|Publication number||US4957005 A|
|Application number||US 07/417,692|
|Publication date||Sep 18, 1990|
|Filing date||Oct 5, 1989|
|Priority date||Oct 5, 1989|
|Also published as||DE69019453D1, DE69019453T2, EP0421812A1, EP0421812B1|
|Publication number||07417692, 417692, US 4957005 A, US 4957005A, US-A-4957005, US4957005 A, US4957005A|
|Inventors||John Yard, Warren O. Strohmeier|
|Original Assignee||Fischer & Porter Company|
|Export Citation||BiBTeX, EndNote, RefMan|
|Patent Citations (5), Referenced by (11), Classifications (12), Legal Events (7)|
|External Links: USPTO, USPTO Assignment, Espacenet|
1. Field of Invention:
This invention relates generally to mass flowmeters, and more particularly to a Coriolis-type meter in which the fluid to be metered is conducted through a helically coiled flow tube that includes a double loop that functions as a tuning fork whose tines are free to vibrate in phase opposition so as to torsionally oscillate as a function of mass flow.
2. Status of Prior Art:
A mass flow rate meter is an instrument for measuring the mass of a fluid flowing through a conduit per unit time. Most meters for this purpose measure a quantity from which the mass can be inferred, rather than measuring mass directly. Thus, one can measure the mass flow rate with a volumetric flowmeter by also taking into account pressure, temperature and other parameters to compute the mass.
A Coriolis-type mass flowmeter provides an output directly proportional to mass flow, thereby obviating the need to measure pressure, temperature, density and other parameters. In this type of meter, there are no obstacles in the path of the flowing fluid, and the accuracy of the instrument is unaffected by erosion, corrosion or scale build-up in the flow sensor.
In the Roth U.S. Pat. No. 3,132,512, a Coriolis-type mass flowmeter is disclosed in which a flow loop vibrating at its resonance frequency is caused to oscillate about a torque axis which varies with fluid flow in the loop. This torsional oscillation is sensed by moving coil transducers.
The Cox et al. U.S. Pat. Nos. 4,127,828 and 4,192,184 show a Coriolis-type meter having two U-shaped flow loops arranged to vibrate like the tines of a tuning fork, torsional oscillation of these loops in accordance with the mass of the fluid passing therethrough being sensed by light detectors. In the Smith U.S. Pat. No. 4,222,338, electromagnetic sensors provide a linear analog signal representing the oscillatory motion of a U-shaped pipe. Electromagnetic sensors are also used in the Smith et al., U.S. Pat. No. 4,492,025, in which the fluid whose mass is to be measured flows serially through two parallel U-shaped pipes which together operate as the tines of a tuning fork.
Because a double-loop Coriolis-type meter functions as a tuning fork, the minimum power required to oscillate the two loops occurs at their natural frequency. When the two loops vibrate as a tuning fork with respect to an anchor at the junction of the two loops, they will alternately draw together to a minimum spacing and then separate to a maximum spacing; hence the angular velocity vector for one loop will always be opposite to the angular velocity vector for the other loop. And because the flow through the two loops is the same, the loops will be subjected to opposing torques by reason of the opposite angular velocity vectors. As a consequence, the two loops are caused alternately to twist toward and away from each other.
A double-loop tuning fork configuration also provides a more stable operation than two single loops in parallel relation, for the mass flow is common to both loops and does not depend on evenly splitting the flow between the two loops. This results in a dynamically balanced pair of loops and a substantially decreased sensitivity to external vibratory forces.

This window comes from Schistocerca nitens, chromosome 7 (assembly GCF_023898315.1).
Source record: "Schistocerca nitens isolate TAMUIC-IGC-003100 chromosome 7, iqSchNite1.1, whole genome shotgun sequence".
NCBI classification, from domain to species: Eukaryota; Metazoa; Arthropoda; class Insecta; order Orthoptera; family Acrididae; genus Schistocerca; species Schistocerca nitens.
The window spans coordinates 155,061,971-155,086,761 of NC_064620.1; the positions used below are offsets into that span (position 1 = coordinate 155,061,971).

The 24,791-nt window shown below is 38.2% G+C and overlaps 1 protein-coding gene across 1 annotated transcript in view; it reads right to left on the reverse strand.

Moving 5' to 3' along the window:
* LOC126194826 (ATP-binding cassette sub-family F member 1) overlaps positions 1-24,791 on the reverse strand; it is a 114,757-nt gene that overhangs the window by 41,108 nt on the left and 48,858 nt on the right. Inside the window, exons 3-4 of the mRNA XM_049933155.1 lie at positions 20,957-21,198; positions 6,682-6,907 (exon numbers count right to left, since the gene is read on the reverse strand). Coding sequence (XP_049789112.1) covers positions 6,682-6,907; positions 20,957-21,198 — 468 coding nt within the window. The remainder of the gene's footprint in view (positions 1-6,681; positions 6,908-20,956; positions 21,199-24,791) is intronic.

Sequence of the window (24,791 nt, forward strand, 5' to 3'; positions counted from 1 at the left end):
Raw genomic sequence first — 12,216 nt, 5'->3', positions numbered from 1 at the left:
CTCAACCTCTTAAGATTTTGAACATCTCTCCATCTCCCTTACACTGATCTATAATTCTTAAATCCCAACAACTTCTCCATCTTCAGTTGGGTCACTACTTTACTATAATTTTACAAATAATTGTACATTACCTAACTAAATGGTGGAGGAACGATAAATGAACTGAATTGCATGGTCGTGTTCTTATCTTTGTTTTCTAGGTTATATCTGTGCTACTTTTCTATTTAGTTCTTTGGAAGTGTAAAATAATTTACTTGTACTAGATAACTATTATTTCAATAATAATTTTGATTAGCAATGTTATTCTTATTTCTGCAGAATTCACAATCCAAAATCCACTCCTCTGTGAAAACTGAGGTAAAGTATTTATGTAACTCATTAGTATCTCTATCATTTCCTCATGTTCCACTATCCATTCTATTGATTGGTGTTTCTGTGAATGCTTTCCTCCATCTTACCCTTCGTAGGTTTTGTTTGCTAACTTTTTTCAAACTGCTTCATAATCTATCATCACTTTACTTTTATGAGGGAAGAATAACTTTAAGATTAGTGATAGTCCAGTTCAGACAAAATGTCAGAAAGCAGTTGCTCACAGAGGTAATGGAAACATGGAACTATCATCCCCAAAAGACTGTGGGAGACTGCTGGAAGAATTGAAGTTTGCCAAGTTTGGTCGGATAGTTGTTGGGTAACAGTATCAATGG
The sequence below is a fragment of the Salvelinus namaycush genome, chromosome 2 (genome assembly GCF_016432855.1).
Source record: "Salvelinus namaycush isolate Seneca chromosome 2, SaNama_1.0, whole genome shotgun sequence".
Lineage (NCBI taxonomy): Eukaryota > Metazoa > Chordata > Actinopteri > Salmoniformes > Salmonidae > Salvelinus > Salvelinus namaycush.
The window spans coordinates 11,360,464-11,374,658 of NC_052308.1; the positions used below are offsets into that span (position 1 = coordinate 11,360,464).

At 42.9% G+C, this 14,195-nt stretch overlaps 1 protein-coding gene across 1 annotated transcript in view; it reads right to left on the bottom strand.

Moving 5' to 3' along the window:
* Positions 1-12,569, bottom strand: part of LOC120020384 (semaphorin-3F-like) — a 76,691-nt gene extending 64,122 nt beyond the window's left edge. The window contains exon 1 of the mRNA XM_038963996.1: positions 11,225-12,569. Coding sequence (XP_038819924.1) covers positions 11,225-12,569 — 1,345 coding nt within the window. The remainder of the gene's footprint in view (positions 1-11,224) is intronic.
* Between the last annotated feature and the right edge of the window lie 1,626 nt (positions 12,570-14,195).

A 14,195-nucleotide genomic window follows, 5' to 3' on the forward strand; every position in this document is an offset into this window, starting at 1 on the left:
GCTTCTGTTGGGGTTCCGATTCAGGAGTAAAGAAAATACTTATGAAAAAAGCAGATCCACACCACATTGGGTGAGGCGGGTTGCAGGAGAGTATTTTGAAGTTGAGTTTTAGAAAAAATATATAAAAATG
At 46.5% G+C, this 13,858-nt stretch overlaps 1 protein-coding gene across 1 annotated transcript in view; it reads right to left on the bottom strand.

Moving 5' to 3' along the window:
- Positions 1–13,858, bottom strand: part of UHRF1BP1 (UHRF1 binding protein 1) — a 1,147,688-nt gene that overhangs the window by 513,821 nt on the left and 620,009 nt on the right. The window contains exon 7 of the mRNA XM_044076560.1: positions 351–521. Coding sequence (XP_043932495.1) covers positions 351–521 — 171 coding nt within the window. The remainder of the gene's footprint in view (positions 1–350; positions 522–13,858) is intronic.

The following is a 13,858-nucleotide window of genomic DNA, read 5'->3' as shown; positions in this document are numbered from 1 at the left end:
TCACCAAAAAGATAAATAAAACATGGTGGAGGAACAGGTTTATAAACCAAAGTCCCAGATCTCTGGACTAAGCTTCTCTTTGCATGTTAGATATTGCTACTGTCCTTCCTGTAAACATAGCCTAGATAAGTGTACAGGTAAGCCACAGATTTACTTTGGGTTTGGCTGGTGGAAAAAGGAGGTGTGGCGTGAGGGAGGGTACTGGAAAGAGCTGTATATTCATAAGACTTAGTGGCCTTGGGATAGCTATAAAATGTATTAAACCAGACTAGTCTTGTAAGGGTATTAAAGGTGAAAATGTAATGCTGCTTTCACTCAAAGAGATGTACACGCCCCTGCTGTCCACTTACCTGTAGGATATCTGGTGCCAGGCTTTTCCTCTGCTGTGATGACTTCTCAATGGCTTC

However, because the loops of the tuning fork are anchored at their center which is the junction of the two loops as well as the inlet and outlet ends, such anchoring strongly inhibits deflection of the loops. As a result, velocity sensors of the type used in the prior art are not sufficiently sensitive to provide an adequate signal for mass flow measurement.
To overcome this drawback, the Herzl U.S. Pat. No. 4,747,312 discloses a mass flowmeter of the Coriolis type in which the fluid to be metered is conducted through a pipe which is coiled to form a double loop. The pipe is anchored on a stationary frame at its inlet and outlet ends and also at its center which is the junction of the two loops to define a tuning fork in which the identical loops on either side of the anchored center function as tines that are free to vibrate as well as to twist.
An electromagnetic driver mounted at the vertex of the double loop is electrically energized to cause the loops to vibrate, in phase opposition, at the natural frequency of the tuning fork. The fluid passing through the double loop is subjected to Coriolis forces, thereby causing the vibrating loops to torsionally oscillate in accordance with the mass flow of the fluid. Capacitance sensors are symmetrically mounted on the respective loops to yield signals having a difference in magnitude and phase that depends on the amplitude of the torsional oscillations, these signals being applied to a differential amplifier whose output is proportional to the mass flow of the fluid.
The Herzl double-loop meter exhibits serious defects in meter performance. In the Herzl meter, the double loop is supported on a stationary frame in which the double loop is anchored at three points; namely, at its inlet and outlet end and also at the junction of the two loops forming the double loop. The double loop is therefore highly sensitive to forces from external sources that may give rise to vibration of the frame or produce torsional or bending moments.
In view of the foregoing, the main object of this invention is to provide a Coriolis-type mass flowmeter of the double-loop type which operates efficiently, reliably and accurately.
More particularly, an object of this invention is to provide a mass flowmeter of the above type which makes use of a double loop that functions as a tuning fork and is excited into vibration at its natural resonance frequency, the double loop being joined at three points to a rigid bar which is free to float relative to the support structure for the meter, thereby effectively isolating the double loop from external forces.
Also an object of the invention is to provide a meter of the above type in which the helically coiled flow tube defines not only a double loop but also an isolation loop on either side of the double loop which functions as a spring to isolate the bar and the double loop from external forces.